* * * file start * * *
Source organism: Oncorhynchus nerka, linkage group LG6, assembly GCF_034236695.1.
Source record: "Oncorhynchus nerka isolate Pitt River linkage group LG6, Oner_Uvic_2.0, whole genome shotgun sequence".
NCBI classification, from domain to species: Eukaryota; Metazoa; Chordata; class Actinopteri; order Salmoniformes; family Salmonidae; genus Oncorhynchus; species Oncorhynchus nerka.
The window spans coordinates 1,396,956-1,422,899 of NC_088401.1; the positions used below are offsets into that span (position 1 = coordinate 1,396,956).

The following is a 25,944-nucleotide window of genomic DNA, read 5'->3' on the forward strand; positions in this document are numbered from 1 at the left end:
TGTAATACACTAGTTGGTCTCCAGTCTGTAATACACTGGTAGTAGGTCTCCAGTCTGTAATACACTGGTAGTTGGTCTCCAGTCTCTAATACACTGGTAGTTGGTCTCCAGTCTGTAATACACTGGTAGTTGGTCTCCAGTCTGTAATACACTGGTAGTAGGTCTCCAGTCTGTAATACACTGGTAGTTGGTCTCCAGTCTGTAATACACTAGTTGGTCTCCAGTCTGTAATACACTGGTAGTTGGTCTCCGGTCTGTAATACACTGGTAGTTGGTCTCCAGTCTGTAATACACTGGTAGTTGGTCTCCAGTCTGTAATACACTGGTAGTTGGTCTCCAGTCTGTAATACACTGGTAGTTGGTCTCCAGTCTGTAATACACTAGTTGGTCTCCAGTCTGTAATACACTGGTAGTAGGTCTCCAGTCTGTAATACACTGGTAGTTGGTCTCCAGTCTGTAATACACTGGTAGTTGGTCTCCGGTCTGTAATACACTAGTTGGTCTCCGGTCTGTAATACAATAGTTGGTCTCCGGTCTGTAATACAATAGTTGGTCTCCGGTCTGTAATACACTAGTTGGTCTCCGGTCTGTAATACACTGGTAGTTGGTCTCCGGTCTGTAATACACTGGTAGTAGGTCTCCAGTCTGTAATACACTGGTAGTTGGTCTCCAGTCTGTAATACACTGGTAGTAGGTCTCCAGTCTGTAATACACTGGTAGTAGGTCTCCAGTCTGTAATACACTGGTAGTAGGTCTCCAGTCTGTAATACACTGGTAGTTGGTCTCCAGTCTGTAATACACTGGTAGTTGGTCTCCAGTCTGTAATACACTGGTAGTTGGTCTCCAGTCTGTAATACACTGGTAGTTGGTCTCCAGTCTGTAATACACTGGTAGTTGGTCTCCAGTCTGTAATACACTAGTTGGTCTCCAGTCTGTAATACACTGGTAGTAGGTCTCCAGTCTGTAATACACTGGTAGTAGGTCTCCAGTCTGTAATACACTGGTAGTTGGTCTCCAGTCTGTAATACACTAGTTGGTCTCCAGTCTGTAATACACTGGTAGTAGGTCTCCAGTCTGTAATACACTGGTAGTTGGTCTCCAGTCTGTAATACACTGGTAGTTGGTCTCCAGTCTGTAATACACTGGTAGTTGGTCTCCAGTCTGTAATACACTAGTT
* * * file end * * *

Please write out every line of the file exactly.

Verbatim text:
Source organism: Oncorhynchus nerka, linkage group LG6, assembly GCF_034236695.1.
Source record: "Oncorhynchus nerka isolate Pitt River linkage group LG6, Oner_Uvic_2.0, whole genome shotgun sequence".
NCBI classification, from domain to species: Eukaryota; Metazoa; Chordata; class Actinopteri; order Salmoniformes; family Salmonidae; genus Oncorhynchus; species Oncorhynchus nerka.
The window spans coordinates 1,396,956-1,422,899 of NC_088401.1; the positions used below are offsets into that span (position 1 = coordinate 1,396,956).

The following is a 25,944-nucleotide window of genomic DNA, read 5'->3' on the forward strand; positions in this document are numbered from 1 at the left end:
TGTAATACACTAGTTGGTCTCCAGTCTGTAATACACTGGTAGTAGGTCTCCAGTCTGTAATACACTGGTAGTTGGTCTCCAGTCTCTAATACACTGGTAGTTGGTCTCCAGTCTGTAATACACTGGTAGTTGGTCTCCAGTCTGTAATACACTGGTAGTAGGTCTCCAGTCTGTAATACACTGGTAGTTGGTCTCCAGTCTGTAATACACTAGTTGGTCTCCAGTCTGTAATACACTGGTAGTTGGTCTCCGGTCTGTAATACACTGGTAGTTGGTCTCCAGTCTGTAATACACTGGTAGTTGGTCTCCAGTCTGTAATACACTGGTAGTTGGTCTCCAGTCTGTAATACACTGGTAGTTGGTCTCCAGTCTGTAATACACTAGTTGGTCTCCAGTCTGTAATACACTGGTAGTAGGTCTCCAGTCTGTAATACACTGGTAGTTGGTCTCCAGTCTGTAATACACTGGTAGTTGGTCTCCGGTCTGTAATACACTAGTTGGTCTCCGGTCTGTAATACAATAGTTGGTCTCCGGTCTGTAATACAATAGTTGGTCTCCGGTCTGTAATACACTAGTTGGTCTCCGGTCTGTAATACACTGGTAGTTGGTCTCCGGTCTGTAATACACTGGTAGTAGGTCTCCAGTCTGTAATACACTGGTAGTTGGTCTCCAGTCTGTAATACACTGGTAGTAGGTCTCCAGTCTGTAATACACTGGTAGTAGGTCTCCAGTCTGTAATACACTGGTAGTAGGTCTCCAGTCTGTAATACACTGGTAGTTGGTCTCCAGTCTGTAATACACTGGTAGTTGGTCTCCAGTCTGTAATACACTGGTAGTTGGTCTCCAGTCTGTAATACACTGGTAGTTGGTCTCCAGTCTGTAATACACTGGTAGTTGGTCTCCAGTCTGTAATACACTAGTTGGTCTCCAGTCTGTAATACACTGGTAGTAGGTCTCCAGTCTGTAATACACTGGTAGTAGGTCTCCAGTCTGTAATACACTGGTAGTTGGTCTCCAGTCTGTAATACACTAGTTGGTCTCCAGTCTGTAATACACTGGTAGTAGGTCTCCAGTCTGTAATACACTGGTAGTTGGTCTCCAGTCTGTAATACACTGGTAGTTGGTCTCCAGTCTGTAATACACTGGTAGTTGGTCTCCAGTCTGTAATACACTAGTT